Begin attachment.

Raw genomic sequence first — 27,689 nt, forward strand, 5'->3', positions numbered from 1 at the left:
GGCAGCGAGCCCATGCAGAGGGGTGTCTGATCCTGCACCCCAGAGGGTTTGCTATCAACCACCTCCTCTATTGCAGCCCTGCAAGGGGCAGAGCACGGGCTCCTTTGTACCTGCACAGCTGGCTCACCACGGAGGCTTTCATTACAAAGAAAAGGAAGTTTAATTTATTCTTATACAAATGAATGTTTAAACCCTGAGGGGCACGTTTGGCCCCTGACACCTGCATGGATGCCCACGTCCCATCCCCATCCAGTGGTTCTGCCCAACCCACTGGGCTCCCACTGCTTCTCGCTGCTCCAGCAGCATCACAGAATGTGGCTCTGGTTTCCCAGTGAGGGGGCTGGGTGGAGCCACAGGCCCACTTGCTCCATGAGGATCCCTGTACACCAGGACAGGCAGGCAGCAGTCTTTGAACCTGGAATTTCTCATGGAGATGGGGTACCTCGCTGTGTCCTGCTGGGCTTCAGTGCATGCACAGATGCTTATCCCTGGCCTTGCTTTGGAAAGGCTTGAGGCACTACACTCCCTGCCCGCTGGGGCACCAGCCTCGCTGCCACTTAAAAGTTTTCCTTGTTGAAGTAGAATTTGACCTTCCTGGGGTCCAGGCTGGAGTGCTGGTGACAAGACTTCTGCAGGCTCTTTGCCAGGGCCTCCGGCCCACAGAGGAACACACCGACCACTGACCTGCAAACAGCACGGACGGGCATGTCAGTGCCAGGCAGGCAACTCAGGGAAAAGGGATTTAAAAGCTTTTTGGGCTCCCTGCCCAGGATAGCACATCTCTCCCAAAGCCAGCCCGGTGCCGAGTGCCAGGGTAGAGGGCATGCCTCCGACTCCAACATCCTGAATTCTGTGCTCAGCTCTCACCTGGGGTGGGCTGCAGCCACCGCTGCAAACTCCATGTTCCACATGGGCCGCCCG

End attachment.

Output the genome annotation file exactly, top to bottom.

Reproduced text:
Raw genomic sequence first — 27,689 nt, forward strand, 5'->3', positions numbered from 1 at the left:
GGCAGCGAGCCCATGCAGAGGGGTGTCTGATCCTGCACCCCAGAGGGTTTGCTATCAACCACCTCCTCTATTGCAGCCCTGCAAGGGGCAGAGCACGGGCTCCTTTGTACCTGCACAGCTGGCTCACCACGGAGGCTTTCATTACAAAGAAAAGGAAGTTTAATTTATTCTTATACAAATGAATGTTTAAACCCTGAGGGGCACGTTTGGCCCCTGACACCTGCATGGATGCCCACGTCCCATCCCCATCCAGTGGTTCTGCCCAACCCACTGGGCTCCCACTGCTTCTCGCTGCTCCAGCAGCATCACAGAATGTGGCTCTGGTTTCCCAGTGAGGGGGCTGGGTGGAGCCACAGGCCCACTTGCTCCATGAGGATCCCTGTACACCAGGACAGGCAGGCAGCAGTCTTTGAACCTGGAATTTCTCATGGAGATGGGGTACCTCGCTGTGTCCTGCTGGGCTTCAGTGCATGCACAGATGCTTATCCCTGGCCTTGCTTTGGAAAGGCTTGAGGCACTACACTCCCTGCCCGCTGGGGCACCAGCCTCGCTGCCACTTAAAAGTTTTCCTTGTTGAAGTAGAATTTGACCTTCCTGGGGTCCAGGCTGGAGTGCTGGTGACAAGACTTCTGCAGGCTCTTTGCCAGGGCCTCCGGCCCACAGAGGAACACACCGACCACTGACCTGCAAACAGCACGGACGGGCATGTCAGTGCCAGGCAGGCAACTCAGGGAAAAGGGATTTAAAAGCTTTTTGGGCTCCCTGCCCAGGATAGCACATCTCTCCCAAAGCCAGCCCGGTGCCGAGTGCCAGGGTAGAGGGCATGCCTCCGACTCCAACATCCTGAATTCTGTGCTCAGCTCTCACCTGGGGTGGGCTGCAGCCACCGCTGCAAACTCCATGTTCCACATGGGCCGCCCG